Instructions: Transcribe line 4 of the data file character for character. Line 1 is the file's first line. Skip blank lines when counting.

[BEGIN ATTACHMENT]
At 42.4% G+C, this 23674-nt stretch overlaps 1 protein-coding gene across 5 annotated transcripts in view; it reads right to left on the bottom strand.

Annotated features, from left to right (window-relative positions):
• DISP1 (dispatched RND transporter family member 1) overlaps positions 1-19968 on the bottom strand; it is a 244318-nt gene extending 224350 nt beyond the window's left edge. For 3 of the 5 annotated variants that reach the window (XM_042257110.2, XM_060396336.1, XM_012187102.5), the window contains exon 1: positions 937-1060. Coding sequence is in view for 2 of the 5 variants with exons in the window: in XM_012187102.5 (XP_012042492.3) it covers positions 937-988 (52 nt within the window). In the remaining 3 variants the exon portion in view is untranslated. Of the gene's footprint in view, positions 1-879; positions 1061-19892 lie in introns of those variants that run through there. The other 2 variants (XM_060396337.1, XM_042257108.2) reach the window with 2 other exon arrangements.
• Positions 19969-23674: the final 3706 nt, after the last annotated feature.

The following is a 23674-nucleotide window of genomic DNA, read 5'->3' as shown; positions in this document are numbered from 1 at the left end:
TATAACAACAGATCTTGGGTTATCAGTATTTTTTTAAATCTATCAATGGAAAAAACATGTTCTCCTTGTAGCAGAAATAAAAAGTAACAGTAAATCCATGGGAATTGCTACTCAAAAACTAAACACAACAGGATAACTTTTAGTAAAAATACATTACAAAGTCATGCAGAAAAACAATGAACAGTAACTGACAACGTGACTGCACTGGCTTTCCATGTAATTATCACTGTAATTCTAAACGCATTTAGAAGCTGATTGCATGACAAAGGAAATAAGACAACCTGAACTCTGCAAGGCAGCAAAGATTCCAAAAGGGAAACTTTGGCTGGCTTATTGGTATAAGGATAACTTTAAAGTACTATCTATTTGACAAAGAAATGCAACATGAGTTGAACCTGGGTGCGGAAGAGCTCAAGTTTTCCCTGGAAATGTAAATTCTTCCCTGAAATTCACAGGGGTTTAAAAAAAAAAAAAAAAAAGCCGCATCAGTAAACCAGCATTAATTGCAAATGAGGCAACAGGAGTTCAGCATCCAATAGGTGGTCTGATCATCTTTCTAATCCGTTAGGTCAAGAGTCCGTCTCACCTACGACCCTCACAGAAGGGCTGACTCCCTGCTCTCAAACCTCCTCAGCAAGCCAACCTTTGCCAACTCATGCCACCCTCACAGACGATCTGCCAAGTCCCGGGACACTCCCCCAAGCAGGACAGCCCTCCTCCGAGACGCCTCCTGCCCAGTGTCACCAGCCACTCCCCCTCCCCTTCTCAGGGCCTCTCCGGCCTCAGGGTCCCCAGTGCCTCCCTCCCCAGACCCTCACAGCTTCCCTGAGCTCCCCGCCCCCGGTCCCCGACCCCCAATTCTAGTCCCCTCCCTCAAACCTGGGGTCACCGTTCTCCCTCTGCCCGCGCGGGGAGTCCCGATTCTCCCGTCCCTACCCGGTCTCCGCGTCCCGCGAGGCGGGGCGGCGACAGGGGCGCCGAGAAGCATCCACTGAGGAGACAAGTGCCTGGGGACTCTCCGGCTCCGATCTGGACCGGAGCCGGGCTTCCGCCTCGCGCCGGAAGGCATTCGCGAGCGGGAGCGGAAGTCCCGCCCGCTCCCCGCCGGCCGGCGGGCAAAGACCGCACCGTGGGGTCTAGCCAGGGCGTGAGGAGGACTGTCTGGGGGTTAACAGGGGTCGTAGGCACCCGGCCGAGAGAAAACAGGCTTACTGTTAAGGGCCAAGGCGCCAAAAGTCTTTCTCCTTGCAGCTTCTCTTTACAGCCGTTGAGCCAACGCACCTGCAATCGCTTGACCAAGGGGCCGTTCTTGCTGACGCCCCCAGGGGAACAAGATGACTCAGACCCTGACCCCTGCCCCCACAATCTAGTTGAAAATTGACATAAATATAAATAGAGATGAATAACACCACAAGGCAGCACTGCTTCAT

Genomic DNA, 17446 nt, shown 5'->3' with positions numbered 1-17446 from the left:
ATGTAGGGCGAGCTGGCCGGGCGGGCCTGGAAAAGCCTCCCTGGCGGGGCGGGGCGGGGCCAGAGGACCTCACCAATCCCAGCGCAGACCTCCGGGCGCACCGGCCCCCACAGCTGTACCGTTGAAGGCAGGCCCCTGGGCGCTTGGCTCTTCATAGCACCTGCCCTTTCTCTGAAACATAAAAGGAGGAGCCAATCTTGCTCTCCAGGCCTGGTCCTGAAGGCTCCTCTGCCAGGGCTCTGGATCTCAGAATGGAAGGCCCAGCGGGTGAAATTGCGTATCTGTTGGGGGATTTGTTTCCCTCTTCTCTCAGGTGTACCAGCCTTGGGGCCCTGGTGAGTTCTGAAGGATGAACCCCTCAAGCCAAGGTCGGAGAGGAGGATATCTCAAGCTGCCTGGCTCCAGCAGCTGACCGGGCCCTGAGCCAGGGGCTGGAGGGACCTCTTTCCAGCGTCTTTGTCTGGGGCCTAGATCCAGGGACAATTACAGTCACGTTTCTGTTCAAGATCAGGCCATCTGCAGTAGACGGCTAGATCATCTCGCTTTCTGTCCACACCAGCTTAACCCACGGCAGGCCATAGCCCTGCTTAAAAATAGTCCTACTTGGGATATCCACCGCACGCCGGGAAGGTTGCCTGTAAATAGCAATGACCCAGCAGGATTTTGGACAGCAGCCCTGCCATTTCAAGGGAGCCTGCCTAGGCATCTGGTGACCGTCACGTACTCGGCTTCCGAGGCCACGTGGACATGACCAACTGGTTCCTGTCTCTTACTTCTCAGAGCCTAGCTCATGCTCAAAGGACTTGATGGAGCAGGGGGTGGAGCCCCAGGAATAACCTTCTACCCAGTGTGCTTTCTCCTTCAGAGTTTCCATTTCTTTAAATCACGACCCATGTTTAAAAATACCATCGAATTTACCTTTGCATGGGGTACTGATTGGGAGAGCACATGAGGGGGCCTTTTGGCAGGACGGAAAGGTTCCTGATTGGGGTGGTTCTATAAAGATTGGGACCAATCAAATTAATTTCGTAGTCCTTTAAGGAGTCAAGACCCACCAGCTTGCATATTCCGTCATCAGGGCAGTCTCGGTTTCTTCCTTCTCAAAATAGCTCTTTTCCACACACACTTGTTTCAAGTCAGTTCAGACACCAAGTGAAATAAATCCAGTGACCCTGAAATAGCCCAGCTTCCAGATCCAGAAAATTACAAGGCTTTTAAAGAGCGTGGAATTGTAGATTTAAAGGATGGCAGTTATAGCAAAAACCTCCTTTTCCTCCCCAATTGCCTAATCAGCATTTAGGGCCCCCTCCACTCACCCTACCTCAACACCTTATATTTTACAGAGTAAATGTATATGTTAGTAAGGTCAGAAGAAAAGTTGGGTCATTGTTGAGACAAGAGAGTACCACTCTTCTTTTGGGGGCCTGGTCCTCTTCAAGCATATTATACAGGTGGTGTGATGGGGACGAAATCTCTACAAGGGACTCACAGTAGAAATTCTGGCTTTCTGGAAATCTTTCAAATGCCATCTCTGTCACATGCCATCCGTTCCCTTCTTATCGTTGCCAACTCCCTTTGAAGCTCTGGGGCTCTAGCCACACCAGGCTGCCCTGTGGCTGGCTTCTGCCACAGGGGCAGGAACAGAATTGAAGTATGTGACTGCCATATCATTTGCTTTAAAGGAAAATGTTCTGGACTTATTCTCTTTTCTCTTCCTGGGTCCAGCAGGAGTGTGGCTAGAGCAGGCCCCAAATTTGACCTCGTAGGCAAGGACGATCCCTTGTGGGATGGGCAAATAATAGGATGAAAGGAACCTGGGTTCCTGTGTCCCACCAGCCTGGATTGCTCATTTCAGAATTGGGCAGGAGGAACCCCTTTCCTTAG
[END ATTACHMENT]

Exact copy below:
• Positions 19969-23674: the final 3706 nt, after the last annotated feature.